JPSR Volume 19 Spring 2007
This issue opens with articles on aspects of the post-Holocaust reality. Sidney Zabludoff’s “At Issue” essay notes the low percentage of stolen Jewish assets that were returned in the various restitution rounds. He emphasizes the fact that the highly publicized restitution negotiations at the end of the twentieth century led to payment for no more than another 3 percent of these assets. Zabludoff’s article, which has raised worldwide media interest even before being published, also underlines the divergence between what governments promised to return and what was restituted.
Michael J. Bazyler analyzes the contemporary legal lessons from the Holocaust. He points out that while the trials of the Nazi war criminals at Nuremburg were criticized at the time, they are now celebrated as triumphs of international justice. He also discusses how the Holocaust has influenced development in the legal field.
Francoise S. Ouzan assesses the impact of the Eichmann trial on the intellectual and public discourse in the United States. She compares this with how the trial affected Israeli society.
Bloeme Evers-Emden discusses the psychological aftermath of the hiding of Jewish children in the Netherlands during World War II. She investigates the triangle: hidden children, those who hid them, and the natural parents.
In another “At Issue” article, Tsilla Hershco advocates rehabilitating the role of the Jewish Resistance in France. She considers that their achievements have been greatly underestimated.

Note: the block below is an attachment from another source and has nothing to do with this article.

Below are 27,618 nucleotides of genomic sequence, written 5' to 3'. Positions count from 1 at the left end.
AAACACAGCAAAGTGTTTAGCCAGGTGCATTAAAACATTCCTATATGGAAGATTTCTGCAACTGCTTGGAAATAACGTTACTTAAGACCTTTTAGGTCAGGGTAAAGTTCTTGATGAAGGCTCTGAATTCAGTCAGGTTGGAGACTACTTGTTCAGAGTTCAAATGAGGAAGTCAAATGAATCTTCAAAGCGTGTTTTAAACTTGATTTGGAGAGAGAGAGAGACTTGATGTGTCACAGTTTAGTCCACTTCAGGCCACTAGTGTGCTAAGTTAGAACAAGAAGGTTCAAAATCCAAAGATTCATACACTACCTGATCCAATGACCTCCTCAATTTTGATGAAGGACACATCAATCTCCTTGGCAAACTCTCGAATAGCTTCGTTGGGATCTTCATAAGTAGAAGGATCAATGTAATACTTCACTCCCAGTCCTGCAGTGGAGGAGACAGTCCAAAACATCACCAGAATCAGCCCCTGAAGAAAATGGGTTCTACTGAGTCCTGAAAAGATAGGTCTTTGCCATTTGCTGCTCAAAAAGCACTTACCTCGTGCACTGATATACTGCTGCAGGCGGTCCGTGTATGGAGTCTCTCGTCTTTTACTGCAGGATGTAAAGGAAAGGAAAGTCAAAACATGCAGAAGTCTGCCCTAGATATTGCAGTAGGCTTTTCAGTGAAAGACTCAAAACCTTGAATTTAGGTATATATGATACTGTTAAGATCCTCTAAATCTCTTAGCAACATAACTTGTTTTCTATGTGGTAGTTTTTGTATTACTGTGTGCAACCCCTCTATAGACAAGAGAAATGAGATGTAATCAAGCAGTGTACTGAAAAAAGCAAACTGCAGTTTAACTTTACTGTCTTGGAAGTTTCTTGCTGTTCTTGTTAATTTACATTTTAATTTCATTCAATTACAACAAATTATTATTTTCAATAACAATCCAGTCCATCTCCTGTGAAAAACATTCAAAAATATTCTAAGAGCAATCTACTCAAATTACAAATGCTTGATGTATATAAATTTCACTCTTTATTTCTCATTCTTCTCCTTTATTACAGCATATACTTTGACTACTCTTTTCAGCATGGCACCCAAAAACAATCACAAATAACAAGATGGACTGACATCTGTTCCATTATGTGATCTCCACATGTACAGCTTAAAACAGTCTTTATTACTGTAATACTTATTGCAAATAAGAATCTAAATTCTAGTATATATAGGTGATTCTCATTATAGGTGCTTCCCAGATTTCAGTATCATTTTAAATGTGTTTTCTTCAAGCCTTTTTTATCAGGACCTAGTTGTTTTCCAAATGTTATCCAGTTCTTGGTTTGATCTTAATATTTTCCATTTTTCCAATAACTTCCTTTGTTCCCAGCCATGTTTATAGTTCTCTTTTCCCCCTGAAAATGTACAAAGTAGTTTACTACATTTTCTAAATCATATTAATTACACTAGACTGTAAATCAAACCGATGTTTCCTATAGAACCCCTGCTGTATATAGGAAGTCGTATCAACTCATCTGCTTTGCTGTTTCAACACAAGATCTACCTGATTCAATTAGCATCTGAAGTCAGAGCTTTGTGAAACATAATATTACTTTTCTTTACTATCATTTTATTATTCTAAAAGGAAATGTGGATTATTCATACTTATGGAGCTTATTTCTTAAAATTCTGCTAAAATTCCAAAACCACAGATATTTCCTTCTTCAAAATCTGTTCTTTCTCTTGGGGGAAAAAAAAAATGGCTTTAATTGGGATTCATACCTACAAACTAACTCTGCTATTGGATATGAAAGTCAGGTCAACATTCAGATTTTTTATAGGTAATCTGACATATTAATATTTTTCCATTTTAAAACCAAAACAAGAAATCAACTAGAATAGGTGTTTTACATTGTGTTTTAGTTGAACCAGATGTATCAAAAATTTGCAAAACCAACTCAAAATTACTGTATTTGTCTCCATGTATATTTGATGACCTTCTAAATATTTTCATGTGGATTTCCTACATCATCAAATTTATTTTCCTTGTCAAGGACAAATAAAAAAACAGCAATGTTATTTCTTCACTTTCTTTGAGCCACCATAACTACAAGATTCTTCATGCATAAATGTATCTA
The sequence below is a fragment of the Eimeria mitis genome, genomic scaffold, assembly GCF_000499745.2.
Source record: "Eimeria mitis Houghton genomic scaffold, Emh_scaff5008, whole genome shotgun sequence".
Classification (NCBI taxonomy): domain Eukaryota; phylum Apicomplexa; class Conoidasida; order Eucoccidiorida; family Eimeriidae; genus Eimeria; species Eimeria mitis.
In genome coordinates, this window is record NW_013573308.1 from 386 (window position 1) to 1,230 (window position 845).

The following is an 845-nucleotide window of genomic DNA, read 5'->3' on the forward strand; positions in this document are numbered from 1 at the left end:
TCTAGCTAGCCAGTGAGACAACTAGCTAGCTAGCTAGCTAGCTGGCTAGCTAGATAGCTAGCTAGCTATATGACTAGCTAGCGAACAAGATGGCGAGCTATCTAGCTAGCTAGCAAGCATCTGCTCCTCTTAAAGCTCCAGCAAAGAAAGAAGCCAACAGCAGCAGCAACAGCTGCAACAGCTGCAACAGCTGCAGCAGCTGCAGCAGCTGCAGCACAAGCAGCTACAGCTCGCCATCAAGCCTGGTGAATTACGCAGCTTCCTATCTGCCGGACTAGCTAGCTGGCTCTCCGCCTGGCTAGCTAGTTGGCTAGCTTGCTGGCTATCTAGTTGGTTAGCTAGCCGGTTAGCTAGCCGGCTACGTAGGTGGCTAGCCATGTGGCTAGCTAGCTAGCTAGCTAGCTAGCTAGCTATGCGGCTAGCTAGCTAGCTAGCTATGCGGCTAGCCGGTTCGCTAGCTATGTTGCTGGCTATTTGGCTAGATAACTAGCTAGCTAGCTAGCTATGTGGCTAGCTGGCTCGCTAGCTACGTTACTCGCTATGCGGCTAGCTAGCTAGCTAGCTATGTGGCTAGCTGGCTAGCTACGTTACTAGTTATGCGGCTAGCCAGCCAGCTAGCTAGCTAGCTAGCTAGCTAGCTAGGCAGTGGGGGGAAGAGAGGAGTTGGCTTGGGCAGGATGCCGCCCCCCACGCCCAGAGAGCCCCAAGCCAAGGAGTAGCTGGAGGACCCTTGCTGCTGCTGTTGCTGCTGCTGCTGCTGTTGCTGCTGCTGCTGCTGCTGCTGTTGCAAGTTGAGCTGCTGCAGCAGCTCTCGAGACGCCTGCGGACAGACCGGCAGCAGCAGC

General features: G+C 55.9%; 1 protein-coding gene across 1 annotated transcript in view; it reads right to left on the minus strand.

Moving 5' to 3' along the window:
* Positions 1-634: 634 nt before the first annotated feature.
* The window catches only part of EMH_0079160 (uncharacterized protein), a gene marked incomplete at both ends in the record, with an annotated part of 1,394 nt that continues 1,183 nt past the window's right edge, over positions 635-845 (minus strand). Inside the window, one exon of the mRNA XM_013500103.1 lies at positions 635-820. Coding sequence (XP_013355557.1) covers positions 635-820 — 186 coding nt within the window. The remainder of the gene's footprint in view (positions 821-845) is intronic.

The following two articles deal with anti-Israelism and anti-Semitism. Joel Fishman explores the inversion of truth and reality as one of the favorite propaganda methods of Israel’s adversaries. He observes that libels have gained credence by being reiterated without challenge. Inversion of reality as a propaganda method originated in Nazi Germany and is totalitarian in nature.
Manfred Gerstenfeld demonstrates how anti-Israelism and anti-Semitism have many common characteristics. Antisemitism’s core theme is that Jews embody evil. This same theme returns in the words of the extreme Anti-Zionists who accuse Israel of using Nazi methods. The anti-Semitic nature of anti-Israelism can be proved by a combination of different methodical approaches such as analyzing cartoons, opinion surveys, statistical analysis, and semantics.
Israel Prize winner Jacob M. Landau discusses the history of the Donmes, the crypto-Jews under Turkish rule. Their main center was Salonica, where they played an important rule until 1924. Then, in the framework of the population transfer, they moved to Turkey. This led to the breakdown of their communal institutions and their growing assimilation into the Muslim Turkish environment.
Two articles deal with the classic approach of the discipline of Jewish political studies. Alan Mittleman investigates the philosophical legacy of the leading twentieth-century British social and political theorist, Michael Oakeshott. He maintains that Oakeshott’s thought was characterized by areas of agreement and of tension with the Jewish political tradition.
Finally, Ben Mollow provides an overview of Daniel Elazar’s pioneering approach to the field of federalism and its philosophical underpinnings as rooted in the Jewish political tradition. The author considers that, in view of Elazar’s interpretation of the dynamics of Israeli society, federalist principles could be applied to mitigate tensions in the society. A number of book reviews complete this issue.